Subject: Re: Secdir Review of draft-ietf-teas-fast-lsps-requirements-01


Thanks for your comments. We (the authors) will await further review from the IESG before taking any particular action.


On Mon, Sep 21, 2015 at 11:55 AM, Sam Hartman <<>> wrote:

I am the assigned secdir reviewer for this draft on requirements for
very fast GMPLS path establishment.

This draft outlines scaling requirements for new applications of GMPLS.

I'd like to flag this draft for particular review from the security ADs
and recommend that the IESG consider a process question and get input
from the sponsoring AD.

So, for the security ADS:
The security considerations section reads in its entirety:

.  Security Considerations

   Being able to support very fast setup and a high churn rate of GMPLS
   LSPs is not expected to adversely affect the underlying security
   issues associated with existing GMPLS signaling.

however the draft talks about increasing the number of cases where GMPLS
paths cross administrative boundaries and significantly increasing the
scale of GMPLS applications.

I don't think we have good security solutions for cases where we're
trying to do PCE-like things across mutually suspicious or potentially
hostile administrative boundaries.
And yes it's reasonable to assume that there are business relationships
in place here, but we also understand from our experience with BGP and
other internet-scale services the limitations of that.

I think significantly more security work is consider.

On a general level, there's basically no justification for the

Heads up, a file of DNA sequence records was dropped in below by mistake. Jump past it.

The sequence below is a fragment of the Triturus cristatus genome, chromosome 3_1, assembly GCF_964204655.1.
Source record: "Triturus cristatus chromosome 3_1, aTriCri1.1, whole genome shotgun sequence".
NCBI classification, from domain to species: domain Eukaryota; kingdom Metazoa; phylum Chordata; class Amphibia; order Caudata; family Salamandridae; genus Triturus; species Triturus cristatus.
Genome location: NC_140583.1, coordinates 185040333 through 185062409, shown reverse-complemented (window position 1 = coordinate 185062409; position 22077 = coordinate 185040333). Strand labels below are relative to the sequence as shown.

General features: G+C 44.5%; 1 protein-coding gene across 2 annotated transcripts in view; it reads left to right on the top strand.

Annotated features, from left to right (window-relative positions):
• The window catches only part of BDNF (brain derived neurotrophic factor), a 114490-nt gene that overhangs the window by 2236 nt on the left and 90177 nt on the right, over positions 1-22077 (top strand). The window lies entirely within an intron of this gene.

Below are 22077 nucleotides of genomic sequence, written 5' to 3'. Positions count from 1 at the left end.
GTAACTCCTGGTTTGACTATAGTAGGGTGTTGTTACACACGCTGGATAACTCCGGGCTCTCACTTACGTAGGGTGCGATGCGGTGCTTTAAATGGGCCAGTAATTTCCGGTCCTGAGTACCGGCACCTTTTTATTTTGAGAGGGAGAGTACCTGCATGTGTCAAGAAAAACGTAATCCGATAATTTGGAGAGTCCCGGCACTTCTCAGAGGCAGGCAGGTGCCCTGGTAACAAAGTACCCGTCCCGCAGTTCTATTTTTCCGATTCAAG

requirements given.
For example, the document talks about how cloud computing is an
application that will drive these requirements.  The document neither
talks about nor cites any explanation of  what it is about cloud
computing that creates that need nor gives the reader any ability to
evaluate whether the need is real.
The depth of analysis is similar for all the other cited applications.
We jump from very broad staments like "cloud computing, datacenters and
data visualization will need this," to specific requirements in terms of
requests per second.

I'd particularly like to call out section 2:
    2.  Background

       The Defense Advanced Research Projects Agency (DARPA) Core Optical
          Networks (CORONET) program [Chiu], is an example target environment
             that includes IP and optical commercial and government networks, with
                a focus on highly dynamic and resilient multi-terabit core networks.
                   It anticipates the need for rapid (sub-second) setup and SONET/SDH-
                      like restoration times for high-churn (up to tens of requests per
                         second network-wide and holding times as short as one second) on-
                            demand wavelength, sub-wavelength and packet services for a variety
                               of applications (e.g., grid computing, cloud computing, data
                                  visualization, fast data transfer, etc.).  This must be done while
                                     meeting stringent call blocking requirements, and while minimizing
                                        the use of resources such as time slots, switch ports, wavelength
                                           conversion, etc.

I recommend that someone take a look at the material on that DARPA
project and see how well the DARPA requirements align with the
recommendations in this spec.
I'm somewhat concerned that DARPA put together a research project and
said "Hey we'd like these things," and now the IETF, without any
significant independent analysis is rubber stamping that as our
requirements in this space.

I don't know that's what happened here, thus I have not copied<>.
However, DARPA's request should not represent an informed consensus of
the IETF.
I'd like to see the IESG evaluate whether we actually have done our own
analysis here and whether there is an informed consensus  behind this

Thanks for your consideration,